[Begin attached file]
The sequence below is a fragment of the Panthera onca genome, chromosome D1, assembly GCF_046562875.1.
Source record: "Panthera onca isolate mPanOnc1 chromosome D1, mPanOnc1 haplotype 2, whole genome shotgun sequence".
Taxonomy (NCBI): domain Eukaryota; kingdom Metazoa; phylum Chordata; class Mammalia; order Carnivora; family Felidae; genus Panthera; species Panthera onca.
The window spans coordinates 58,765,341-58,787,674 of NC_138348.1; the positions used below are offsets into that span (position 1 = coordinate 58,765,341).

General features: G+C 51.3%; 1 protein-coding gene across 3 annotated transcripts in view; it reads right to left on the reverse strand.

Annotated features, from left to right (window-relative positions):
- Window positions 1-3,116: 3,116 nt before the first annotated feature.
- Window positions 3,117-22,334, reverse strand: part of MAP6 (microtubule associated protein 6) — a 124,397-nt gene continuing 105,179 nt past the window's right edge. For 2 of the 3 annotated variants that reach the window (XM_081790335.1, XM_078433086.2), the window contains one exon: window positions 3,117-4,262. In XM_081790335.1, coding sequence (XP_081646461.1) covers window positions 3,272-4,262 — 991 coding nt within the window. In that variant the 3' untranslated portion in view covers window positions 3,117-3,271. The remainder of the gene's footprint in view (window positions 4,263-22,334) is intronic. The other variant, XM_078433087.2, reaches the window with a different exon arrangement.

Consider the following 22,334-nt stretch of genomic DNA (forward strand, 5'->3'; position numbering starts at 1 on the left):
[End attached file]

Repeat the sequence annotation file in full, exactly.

The sequence below is a fragment of the Panthera onca genome, chromosome D1, assembly GCF_046562875.1.
Source record: "Panthera onca isolate mPanOnc1 chromosome D1, mPanOnc1 haplotype 2, whole genome shotgun sequence".
Taxonomy (NCBI): domain Eukaryota; kingdom Metazoa; phylum Chordata; class Mammalia; order Carnivora; family Felidae; genus Panthera; species Panthera onca.
The window spans coordinates 58,765,341-58,787,674 of NC_138348.1; the positions used below are offsets into that span (position 1 = coordinate 58,765,341).

General features: G+C 51.3%; 1 protein-coding gene across 3 annotated transcripts in view; it reads right to left on the reverse strand.

Annotated features, from left to right (window-relative positions):
- Window positions 1-3,116: 3,116 nt before the first annotated feature.
- Window positions 3,117-22,334, reverse strand: part of MAP6 (microtubule associated protein 6) — a 124,397-nt gene continuing 105,179 nt past the window's right edge. For 2 of the 3 annotated variants that reach the window (XM_081790335.1, XM_078433086.2), the window contains one exon: window positions 3,117-4,262. In XM_081790335.1, coding sequence (XP_081646461.1) covers window positions 3,272-4,262 — 991 coding nt within the window. In that variant the 3' untranslated portion in view covers window positions 3,117-3,271. The remainder of the gene's footprint in view (window positions 4,263-22,334) is intronic. The other variant, XM_078433087.2, reaches the window with a different exon arrangement.

Consider the following 22,334-nt stretch of genomic DNA (forward strand, 5'->3'; position numbering starts at 1 on the left):